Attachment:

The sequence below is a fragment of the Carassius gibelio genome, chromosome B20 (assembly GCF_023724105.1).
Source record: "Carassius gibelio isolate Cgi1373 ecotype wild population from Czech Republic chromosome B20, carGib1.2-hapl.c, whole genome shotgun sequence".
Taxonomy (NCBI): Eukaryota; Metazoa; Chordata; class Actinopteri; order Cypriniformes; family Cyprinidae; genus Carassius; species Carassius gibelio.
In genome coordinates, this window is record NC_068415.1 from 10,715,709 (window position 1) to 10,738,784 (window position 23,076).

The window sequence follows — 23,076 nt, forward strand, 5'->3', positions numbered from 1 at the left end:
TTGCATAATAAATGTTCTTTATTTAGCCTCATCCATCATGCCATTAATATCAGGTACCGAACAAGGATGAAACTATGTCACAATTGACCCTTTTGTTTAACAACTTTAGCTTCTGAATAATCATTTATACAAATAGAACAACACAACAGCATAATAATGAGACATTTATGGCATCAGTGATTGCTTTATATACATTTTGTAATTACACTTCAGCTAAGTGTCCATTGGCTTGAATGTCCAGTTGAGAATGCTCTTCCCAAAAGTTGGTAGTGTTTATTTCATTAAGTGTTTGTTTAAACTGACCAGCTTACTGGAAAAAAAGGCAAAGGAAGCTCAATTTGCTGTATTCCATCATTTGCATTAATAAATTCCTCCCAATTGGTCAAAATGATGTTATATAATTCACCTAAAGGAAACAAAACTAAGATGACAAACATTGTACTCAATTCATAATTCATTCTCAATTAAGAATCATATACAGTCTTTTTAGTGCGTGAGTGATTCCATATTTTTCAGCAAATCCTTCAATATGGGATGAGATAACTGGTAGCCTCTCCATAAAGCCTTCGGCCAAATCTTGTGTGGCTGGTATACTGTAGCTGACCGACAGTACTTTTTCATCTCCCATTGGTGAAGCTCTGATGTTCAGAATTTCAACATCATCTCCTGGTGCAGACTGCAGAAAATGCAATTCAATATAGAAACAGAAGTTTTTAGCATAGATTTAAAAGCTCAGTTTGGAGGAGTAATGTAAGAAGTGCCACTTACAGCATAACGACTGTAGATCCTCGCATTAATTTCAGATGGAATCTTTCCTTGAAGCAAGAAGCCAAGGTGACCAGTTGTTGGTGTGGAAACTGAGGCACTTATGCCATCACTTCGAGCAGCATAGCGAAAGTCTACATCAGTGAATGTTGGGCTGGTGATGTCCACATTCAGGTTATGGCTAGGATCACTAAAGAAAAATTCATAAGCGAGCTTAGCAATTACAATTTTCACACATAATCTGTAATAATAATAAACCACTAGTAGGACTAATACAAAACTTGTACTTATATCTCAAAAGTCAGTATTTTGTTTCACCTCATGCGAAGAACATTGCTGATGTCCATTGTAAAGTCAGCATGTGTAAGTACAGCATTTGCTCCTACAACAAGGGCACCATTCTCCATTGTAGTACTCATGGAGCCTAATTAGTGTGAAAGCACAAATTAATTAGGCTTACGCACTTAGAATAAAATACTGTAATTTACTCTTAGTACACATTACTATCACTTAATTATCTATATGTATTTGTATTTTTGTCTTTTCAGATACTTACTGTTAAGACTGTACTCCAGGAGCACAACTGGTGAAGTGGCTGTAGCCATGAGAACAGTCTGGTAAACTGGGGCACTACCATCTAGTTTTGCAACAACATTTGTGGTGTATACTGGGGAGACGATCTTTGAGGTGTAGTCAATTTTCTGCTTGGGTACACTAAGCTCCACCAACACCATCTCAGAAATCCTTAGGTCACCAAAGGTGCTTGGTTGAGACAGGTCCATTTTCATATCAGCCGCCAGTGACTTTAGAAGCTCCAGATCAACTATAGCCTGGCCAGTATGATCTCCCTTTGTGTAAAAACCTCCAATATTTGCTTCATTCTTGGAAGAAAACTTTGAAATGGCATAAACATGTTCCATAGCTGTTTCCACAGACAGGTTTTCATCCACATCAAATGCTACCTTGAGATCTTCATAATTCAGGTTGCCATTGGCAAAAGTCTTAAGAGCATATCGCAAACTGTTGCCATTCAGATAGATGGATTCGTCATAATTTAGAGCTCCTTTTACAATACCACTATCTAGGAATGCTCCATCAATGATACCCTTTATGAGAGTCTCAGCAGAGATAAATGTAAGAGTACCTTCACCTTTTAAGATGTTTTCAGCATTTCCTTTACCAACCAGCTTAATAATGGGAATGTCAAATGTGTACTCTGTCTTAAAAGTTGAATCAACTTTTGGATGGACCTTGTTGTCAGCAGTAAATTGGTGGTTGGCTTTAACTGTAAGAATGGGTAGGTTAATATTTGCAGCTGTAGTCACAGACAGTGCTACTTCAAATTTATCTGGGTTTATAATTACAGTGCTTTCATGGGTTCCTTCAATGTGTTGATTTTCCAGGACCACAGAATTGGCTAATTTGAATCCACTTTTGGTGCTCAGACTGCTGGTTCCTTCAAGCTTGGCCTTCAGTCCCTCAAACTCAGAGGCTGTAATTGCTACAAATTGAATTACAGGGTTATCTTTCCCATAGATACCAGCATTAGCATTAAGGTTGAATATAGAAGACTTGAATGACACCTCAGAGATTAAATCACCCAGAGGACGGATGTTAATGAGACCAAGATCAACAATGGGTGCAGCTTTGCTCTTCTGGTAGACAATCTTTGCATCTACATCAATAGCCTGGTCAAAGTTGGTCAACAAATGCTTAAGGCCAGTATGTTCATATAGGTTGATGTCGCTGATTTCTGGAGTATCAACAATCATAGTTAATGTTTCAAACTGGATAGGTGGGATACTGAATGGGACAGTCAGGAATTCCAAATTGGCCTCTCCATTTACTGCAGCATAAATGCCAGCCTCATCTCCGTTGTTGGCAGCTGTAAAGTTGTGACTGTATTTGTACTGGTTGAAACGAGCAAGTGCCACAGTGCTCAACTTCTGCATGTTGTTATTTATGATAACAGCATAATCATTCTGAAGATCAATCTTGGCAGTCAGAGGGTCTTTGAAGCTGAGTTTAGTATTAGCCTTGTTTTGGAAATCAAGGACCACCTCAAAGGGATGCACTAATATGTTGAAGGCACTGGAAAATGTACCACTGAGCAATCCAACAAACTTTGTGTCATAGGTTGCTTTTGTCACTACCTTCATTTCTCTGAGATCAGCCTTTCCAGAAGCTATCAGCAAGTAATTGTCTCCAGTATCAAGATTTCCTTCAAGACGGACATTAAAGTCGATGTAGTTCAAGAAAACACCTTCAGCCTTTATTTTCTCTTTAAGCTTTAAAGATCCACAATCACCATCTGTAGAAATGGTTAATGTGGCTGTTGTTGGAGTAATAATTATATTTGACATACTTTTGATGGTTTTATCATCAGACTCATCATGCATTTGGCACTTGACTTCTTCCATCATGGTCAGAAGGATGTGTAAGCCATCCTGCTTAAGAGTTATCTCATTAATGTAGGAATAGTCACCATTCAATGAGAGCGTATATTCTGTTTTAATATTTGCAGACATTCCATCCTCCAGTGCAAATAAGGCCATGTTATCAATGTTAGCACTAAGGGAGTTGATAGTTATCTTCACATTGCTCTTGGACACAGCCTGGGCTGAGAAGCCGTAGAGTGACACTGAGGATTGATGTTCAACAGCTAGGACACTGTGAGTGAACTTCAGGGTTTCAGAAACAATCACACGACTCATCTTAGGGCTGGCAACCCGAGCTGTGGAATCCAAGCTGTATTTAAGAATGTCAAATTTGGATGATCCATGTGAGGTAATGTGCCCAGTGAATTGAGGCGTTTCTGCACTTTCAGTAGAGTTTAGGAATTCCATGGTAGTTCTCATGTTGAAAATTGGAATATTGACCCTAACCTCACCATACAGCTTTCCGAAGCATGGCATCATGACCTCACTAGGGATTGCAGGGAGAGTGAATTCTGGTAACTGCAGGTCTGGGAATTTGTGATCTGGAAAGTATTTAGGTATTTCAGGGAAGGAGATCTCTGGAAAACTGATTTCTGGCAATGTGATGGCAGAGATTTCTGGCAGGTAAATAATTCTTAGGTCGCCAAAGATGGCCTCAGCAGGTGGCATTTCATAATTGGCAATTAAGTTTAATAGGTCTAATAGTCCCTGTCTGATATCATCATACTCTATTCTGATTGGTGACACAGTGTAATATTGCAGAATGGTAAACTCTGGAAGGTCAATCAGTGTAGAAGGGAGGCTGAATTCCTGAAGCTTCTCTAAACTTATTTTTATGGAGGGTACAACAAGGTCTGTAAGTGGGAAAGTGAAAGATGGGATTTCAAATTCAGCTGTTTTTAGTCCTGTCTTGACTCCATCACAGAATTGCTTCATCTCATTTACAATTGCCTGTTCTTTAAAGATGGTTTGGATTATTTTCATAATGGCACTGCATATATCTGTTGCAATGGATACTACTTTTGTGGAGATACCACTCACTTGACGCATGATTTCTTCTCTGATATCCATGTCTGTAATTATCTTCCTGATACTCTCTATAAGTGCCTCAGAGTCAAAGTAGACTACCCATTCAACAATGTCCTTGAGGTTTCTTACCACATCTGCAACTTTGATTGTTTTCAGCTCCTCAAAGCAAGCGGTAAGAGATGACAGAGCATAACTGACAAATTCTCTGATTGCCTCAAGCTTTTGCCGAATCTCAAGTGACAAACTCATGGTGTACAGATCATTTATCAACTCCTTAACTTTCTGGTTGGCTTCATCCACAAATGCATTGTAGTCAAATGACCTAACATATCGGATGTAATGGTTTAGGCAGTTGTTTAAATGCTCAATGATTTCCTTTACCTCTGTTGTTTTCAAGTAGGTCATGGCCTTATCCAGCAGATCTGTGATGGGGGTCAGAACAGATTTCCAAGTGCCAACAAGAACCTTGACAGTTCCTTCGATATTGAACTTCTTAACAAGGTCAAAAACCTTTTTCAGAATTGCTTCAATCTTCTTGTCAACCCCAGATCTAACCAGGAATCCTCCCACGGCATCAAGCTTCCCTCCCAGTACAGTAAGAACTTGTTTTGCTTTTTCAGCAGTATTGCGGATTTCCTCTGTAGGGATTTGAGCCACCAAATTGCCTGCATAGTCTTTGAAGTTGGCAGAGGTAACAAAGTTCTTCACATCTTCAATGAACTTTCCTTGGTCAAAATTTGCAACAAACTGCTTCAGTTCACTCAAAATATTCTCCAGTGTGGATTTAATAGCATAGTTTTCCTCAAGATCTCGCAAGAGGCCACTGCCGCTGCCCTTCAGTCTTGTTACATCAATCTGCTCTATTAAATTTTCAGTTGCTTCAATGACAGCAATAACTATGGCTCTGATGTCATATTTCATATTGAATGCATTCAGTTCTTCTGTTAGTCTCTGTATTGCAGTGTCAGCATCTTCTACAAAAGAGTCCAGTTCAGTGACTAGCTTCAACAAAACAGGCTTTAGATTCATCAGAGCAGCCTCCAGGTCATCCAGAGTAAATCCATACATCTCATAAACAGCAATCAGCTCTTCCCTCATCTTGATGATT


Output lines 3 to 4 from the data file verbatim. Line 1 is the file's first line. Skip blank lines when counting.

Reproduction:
Taxonomy (NCBI): Eukaryota; Metazoa; Chordata; class Actinopteri; order Cypriniformes; family Cyprinidae; genus Carassius; species Carassius gibelio.
In genome coordinates, this window is record NC_068415.1 from 10,715,709 (window position 1) to 10,738,784 (window position 23,076).